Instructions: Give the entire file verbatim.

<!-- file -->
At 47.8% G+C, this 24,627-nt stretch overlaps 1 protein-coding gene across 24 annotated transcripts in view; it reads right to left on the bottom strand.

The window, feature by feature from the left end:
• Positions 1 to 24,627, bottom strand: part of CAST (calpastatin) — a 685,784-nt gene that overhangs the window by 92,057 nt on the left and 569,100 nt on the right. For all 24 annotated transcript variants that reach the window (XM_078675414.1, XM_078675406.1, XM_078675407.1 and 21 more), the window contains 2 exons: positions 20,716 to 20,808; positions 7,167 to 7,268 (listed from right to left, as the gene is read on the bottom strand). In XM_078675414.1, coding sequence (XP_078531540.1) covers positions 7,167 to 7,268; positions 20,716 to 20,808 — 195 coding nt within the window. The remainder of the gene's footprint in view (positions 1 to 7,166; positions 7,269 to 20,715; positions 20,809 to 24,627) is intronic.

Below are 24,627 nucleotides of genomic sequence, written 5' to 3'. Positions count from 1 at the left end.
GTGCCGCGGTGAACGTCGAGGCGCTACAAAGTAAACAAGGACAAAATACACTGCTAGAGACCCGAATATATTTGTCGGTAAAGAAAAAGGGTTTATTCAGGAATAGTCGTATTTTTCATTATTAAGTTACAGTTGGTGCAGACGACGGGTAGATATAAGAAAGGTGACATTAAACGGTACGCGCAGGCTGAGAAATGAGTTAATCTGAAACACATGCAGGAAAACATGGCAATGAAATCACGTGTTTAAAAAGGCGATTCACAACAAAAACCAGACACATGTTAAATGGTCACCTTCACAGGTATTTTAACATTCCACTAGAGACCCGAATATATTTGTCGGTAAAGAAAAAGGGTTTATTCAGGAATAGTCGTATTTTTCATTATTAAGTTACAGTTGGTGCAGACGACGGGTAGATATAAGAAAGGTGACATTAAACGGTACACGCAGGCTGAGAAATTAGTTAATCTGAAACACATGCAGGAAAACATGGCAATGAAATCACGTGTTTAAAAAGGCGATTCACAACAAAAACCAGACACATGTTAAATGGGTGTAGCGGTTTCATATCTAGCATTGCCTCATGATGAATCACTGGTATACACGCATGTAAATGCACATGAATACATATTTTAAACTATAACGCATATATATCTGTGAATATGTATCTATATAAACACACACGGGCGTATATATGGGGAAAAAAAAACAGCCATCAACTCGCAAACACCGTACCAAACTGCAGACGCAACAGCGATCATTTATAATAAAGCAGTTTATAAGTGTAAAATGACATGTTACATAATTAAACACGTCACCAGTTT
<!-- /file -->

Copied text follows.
At 47.8% G+C, this 24,627-nt stretch overlaps 1 protein-coding gene across 24 annotated transcripts in view; it reads right to left on the bottom strand.

The window, feature by feature from the left end:
• Positions 1 to 24,627, bottom strand: part of CAST (calpastatin) — a 685,784-nt gene that overhangs the window by 92,057 nt on the left and 569,100 nt on the right. For all 24 annotated transcript variants that reach the window (XM_078675414.1, XM_078675406.1, XM_078675407.1 and 21 more), the window contains 2 exons: positions 20,716 to 20,808; positions 7,167 to 7,268 (listed from right to left, as the gene is read on the bottom strand). In XM_078675414.1, coding sequence (XP_078531540.1) covers positions 7,167 to 7,268; positions 20,716 to 20,808 — 195 coding nt within the window. The remainder of the gene's footprint in view (positions 1 to 7,166; positions 7,269 to 20,715; positions 20,809 to 24,627) is intronic.

Below are 24,627 nucleotides of genomic sequence, written 5' to 3'. Positions count from 1 at the left end.
GTGCCGCGGTGAACGTCGAGGCGCTACAAAGTAAACAAGGACAAAATACACTGCTAGAGACCCGAATATATTTGTCGGTAAAGAAAAAGGGTTTATTCAGGAATAGTCGTATTTTTCATTATTAAGTTACAGTTGGTGCAGACGACGGGTAGATATAAGAAAGGTGACATTAAACGGTACGCGCAGGCTGAGAAATGAGTTAATCTGAAACACATGCAGGAAAACATGGCAATGAAATCACGTGTTTAAAAAGGCGATTCACAACAAAAACCAGACACATGTTAAATGGTCACCTTCACAGGTATTTTAACATTCCACTAGAGACCCGAATATATTTGTCGGTAAAGAAAAAGGGTTTATTCAGGAATAGTCGTATTTTTCATTATTAAGTTACAGTTGGTGCAGACGACGGGTAGATATAAGAAAGGTGACATTAAACGGTACACGCAGGCTGAGAAATTAGTTAATCTGAAACACATGCAGGAAAACATGGCAATGAAATCACGTGTTTAAAAAGGCGATTCACAACAAAAACCAGACACATGTTAAATGGGTGTAGCGGTTTCATATCTAGCATTGCCTCATGATGAATCACTGGTATACACGCATGTAAATGCACATGAATACATATTTTAAACTATAACGCATATATATCTGTGAATATGTATCTATATAAACACACACGGGCGTATATATGGGGAAAAAAAAACAGCCATCAACTCGCAAACACCGTACCAAACTGCAGACGCAACAGCGATCATTTATAATAAAGCAGTTTATAAGTGTAAAATGACATGTTACATAATTAAACACGTCACCAGTTT